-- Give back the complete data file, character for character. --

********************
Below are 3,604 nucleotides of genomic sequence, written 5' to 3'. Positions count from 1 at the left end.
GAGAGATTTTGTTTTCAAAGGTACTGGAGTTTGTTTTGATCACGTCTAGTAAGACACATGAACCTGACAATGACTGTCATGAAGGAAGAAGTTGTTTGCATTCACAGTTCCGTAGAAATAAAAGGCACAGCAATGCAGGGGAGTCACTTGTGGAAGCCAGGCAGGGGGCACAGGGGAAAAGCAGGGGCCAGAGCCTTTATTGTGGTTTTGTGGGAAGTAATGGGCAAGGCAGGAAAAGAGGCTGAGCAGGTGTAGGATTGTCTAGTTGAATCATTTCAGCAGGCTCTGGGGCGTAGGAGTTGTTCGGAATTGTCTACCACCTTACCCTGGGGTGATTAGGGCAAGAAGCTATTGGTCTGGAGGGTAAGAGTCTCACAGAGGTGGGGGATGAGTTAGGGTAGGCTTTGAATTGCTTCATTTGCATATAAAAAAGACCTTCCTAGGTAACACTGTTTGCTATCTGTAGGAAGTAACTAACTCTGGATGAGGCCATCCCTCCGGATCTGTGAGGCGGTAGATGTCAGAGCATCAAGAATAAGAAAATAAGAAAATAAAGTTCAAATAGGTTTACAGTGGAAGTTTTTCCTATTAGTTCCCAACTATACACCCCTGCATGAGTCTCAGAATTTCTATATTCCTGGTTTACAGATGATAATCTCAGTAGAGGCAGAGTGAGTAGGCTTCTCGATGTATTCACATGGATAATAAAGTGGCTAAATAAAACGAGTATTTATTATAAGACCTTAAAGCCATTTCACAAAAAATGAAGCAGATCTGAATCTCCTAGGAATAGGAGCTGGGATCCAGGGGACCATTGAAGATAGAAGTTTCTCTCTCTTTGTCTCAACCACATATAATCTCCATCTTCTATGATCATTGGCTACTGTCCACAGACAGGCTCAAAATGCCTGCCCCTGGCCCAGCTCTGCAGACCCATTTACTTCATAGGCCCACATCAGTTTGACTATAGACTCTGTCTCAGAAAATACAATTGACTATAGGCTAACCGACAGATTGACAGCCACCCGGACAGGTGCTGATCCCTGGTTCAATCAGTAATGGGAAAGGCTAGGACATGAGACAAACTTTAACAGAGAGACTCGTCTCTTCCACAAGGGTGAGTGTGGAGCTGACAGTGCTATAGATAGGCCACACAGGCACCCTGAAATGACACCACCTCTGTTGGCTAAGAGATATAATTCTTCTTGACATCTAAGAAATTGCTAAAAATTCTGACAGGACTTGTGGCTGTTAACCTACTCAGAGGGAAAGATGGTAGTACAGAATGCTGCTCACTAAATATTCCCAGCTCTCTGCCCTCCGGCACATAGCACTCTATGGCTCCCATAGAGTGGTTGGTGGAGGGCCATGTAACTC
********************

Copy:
Below are 3,604 nucleotides of genomic sequence, written 5' to 3'. Positions count from 1 at the left end.
GAGAGATTTTGTTTTCAAAGGTACTGGAGTTTGTTTTGATCACGTCTAGTAAGACACATGAACCTGACAATGACTGTCATGAAGGAAGAAGTTGTTTGCATTCACAGTTCCGTAGAAATAAAAGGCACAGCAATGCAGGGGAGTCACTTGTGGAAGCCAGGCAGGGGGCACAGGGGAAAAGCAGGGGCCAGAGCCTTTATTGTGGTTTTGTGGGAAGTAATGGGCAAGGCAGGAAAAGAGGCTGAGCAGGTGTAGGATTGTCTAGTTGAATCATTTCAGCAGGCTCTGGGGCGTAGGAGTTGTTCGGAATTGTCTACCACCTTACCCTGGGGTGATTAGGGCAAGAAGCTATTGGTCTGGAGGGTAAGAGTCTCACAGAGGTGGGGGATGAGTTAGGGTAGGCTTTGAATTGCTTCATTTGCATATAAAAAAGACCTTCCTAGGTAACACTGTTTGCTATCTGTAGGAAGTAACTAACTCTGGATGAGGCCATCCCTCCGGATCTGTGAGGCGGTAGATGTCAGAGCATCAAGAATAAGAAAATAAGAAAATAAAGTTCAAATAGGTTTACAGTGGAAGTTTTTCCTATTAGTTCCCAACTATACACCCCTGCATGAGTCTCAGAATTTCTATATTCCTGGTTTACAGATGATAATCTCAGTAGAGGCAGAGTGAGTAGGCTTCTCGATGTATTCACATGGATAATAAAGTGGCTAAATAAAACGAGTATTTATTATAAGACCTTAAAGCCATTTCACAAAAAATGAAGCAGATCTGAATCTCCTAGGAATAGGAGCTGGGATCCAGGGGACCATTGAAGATAGAAGTTTCTCTCTCTTTGTCTCAACCACATATAATCTCCATCTTCTATGATCATTGGCTACTGTCCACAGACAGGCTCAAAATGCCTGCCCCTGGCCCAGCTCTGCAGACCCATTTACTTCATAGGCCCACATCAGTTTGACTATAGACTCTGTCTCAGAAAATACAATTGACTATAGGCTAACCGACAGATTGACAGCCACCCGGACAGGTGCTGATCCCTGGTTCAATCAGTAATGGGAAAGGCTAGGACATGAGACAAACTTTAACAGAGAGACTCGTCTCTTCCACAAGGGTGAGTGTGGAGCTGACAGTGCTATAGATAGGCCACACAGGCACCCTGAAATGACACCACCTCTGTTGGCTAAGAGATATAATTCTTCTTGACATCTAAGAAATTGCTAAAAATTCTGACAGGACTTGTGGCTGTTAACCTACTCAGAGGGAAAGATGGTAGTACAGAATGCTGCTCACTAAATATTCCCAGCTCTCTGCCCTCCGGCACATAGCACTCTATGGCTCCCATAGAGTGGTTGGTGGAGGGCCATGTAACTC